It’s funny how so many of those who work hard and simply stay in the game get “lucky.” Without a doubt, many successful people will tell you that they’ve experienced lots of luck in their journey. That’s because they stayed on the journey. They never quit. They learned to persevere.
I’ve been forced, specifically by Parkinson’s disease, to learn simplicity within perseverance. I’ve come to see that I can’t do it all, that at times I do need a hand, and that I certainly can’t control every outcome in life. Although that sounds like a lot of things I can’t do, I’ve learned that I can pay better attention, focus carefully, and end up accomplishing more. And as I find that there are things I can control, my character is deepened and I discover contentment.
Perseverance—a great big long word that’s often attached to difficulties. Yet if we learn its lessons our lives will be deeper, richer, and more vibrant than we ever imagined.
Jenna was ten when her father was diagnosed with Parkinson’s at the age of fifty. Unlike most ten-year-olds, she understood the gravity of the diagnosis—and set herself to doing something about this thing that had attacked her dad. When she learned that funds were needed to help people live well with the disease and to spur on research for a cure, she decided to help those who could help her dad. Five years later, “Jenna’s Toonies for Tulips” campaign is going strong; she’s raised more than $50,000 for Parkinson’s. (In Canada, a toonie is the two-dollar coin.)
Jenna is the daughter of a good friend of mine. I’m continually amazed and inspired by her work for Parkinson’s; she’s a constant reminder of the simplicity of what it is I want to do with my life. Like Jenna, I want to help. Whether it’s her dad or others like him, I want to see people lifted above the misery of their circumstances and inspired to live their best.
Hence this book. My greatest desire in writing it is to shine a light deep into people’s souls and convince them that there is a better way. Throughout the book I’ll provide practical steps, but my first goal is to help us see the bright reality of what can be. Then we can set ourselves on the course to that reality.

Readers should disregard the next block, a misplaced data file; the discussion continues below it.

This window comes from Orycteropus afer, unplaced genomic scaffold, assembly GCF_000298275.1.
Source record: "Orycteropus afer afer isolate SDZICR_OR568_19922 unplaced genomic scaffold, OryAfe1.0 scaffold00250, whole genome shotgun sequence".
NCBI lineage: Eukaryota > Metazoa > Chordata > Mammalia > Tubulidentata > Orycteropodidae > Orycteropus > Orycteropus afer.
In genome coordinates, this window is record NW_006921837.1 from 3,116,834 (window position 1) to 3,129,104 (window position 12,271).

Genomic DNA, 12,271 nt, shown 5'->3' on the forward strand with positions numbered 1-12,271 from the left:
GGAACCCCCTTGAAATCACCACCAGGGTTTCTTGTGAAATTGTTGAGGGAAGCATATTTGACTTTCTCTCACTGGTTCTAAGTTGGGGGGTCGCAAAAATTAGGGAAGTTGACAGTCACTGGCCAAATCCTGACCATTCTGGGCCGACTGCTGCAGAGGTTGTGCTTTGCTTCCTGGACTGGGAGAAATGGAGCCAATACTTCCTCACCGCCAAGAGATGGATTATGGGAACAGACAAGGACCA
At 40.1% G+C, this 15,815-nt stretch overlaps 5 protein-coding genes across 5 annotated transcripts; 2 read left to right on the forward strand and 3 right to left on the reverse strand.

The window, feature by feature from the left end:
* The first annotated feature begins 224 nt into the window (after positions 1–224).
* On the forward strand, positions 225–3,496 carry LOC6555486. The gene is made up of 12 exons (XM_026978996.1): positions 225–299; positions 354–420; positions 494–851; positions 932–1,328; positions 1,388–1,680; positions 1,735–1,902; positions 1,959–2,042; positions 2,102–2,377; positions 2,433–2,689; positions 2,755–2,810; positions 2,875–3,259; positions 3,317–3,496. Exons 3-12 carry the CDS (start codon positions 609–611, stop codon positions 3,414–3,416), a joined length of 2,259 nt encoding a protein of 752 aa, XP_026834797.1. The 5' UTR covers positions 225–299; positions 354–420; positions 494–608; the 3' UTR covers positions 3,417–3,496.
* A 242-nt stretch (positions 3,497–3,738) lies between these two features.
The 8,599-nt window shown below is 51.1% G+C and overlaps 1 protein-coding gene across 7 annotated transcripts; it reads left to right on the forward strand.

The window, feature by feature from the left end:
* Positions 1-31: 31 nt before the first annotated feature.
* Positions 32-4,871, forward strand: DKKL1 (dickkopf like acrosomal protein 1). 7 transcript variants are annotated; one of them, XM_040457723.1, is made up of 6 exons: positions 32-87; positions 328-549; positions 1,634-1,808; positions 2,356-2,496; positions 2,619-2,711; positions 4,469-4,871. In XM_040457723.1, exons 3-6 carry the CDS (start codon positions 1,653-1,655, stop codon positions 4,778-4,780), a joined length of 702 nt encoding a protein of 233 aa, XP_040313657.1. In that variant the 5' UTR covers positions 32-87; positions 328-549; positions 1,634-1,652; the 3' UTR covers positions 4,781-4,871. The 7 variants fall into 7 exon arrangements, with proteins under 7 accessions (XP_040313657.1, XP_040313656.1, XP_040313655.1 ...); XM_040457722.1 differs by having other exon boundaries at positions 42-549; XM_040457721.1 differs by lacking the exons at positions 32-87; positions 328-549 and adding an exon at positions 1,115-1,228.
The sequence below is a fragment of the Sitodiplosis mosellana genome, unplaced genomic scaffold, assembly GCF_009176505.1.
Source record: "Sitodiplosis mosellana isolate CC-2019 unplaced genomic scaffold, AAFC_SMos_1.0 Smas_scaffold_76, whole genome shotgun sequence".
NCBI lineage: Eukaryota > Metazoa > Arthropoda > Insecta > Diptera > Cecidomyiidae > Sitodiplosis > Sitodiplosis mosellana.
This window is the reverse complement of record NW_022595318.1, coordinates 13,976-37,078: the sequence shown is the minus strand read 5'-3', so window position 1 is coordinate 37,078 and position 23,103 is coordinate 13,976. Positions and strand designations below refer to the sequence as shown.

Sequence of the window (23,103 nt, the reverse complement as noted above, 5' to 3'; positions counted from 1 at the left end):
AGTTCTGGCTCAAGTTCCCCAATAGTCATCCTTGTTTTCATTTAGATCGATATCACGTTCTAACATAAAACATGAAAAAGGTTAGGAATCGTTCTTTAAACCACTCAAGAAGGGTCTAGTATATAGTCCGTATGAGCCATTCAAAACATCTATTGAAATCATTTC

Later I’ll discuss how this journey is best traveled with others. I’ve learned that I can’t make it on my own; instead, I’ve experienced the best of life in community. The most important members of mine are my family. At the age of fifty-two I’m a husband of thirty-two years to my lovely wife, Sheryl. We have four incredible children (two boys, two girls), a beautiful daughter-in-law, and one of God’s greatest gifts to humankind, a granddaughter.
By profession, I am a nurse. I reside in that unique minority of males who make up roughly five percent of the profession. This is my chosen career, or at least the one I backed into. By passion, I am a writer, speaker, founder of a charity, entrepreneur, runner, and follower of Christ. These are the many important adjectives that describe who I am. Not listed in any particular order.
Then there’s that pesky little friend named Parkinson’s, which came into my life at a comparatively early age and which allows me to call myself patient, client, advocate, and fighter. I have a complex relationship with this “friend.” I love much of what Parkinson’s has brought me, while hating it and specifically its symptoms. It’s a disease that typically afflicts individuals over the age of sixty. Seldom is it a bother to those under fifty, with only about ten percent of the Parkinson’s population diagnosed before the mid-century mark. I was forty-six.
Parkinson’s is a progressive nerve disease of the brain that in time leads to a debilitation of a person’s motor functions. In other words, you can no longer control the movements of your body. The individual with Parkinson’s loses the important ability to produce a chemical called dopamine, leading to the classic symptoms of tremor, stiffness, slowness, and loss of balance. Along with myriad lesser-known evils referred to as “non-motor symptoms.”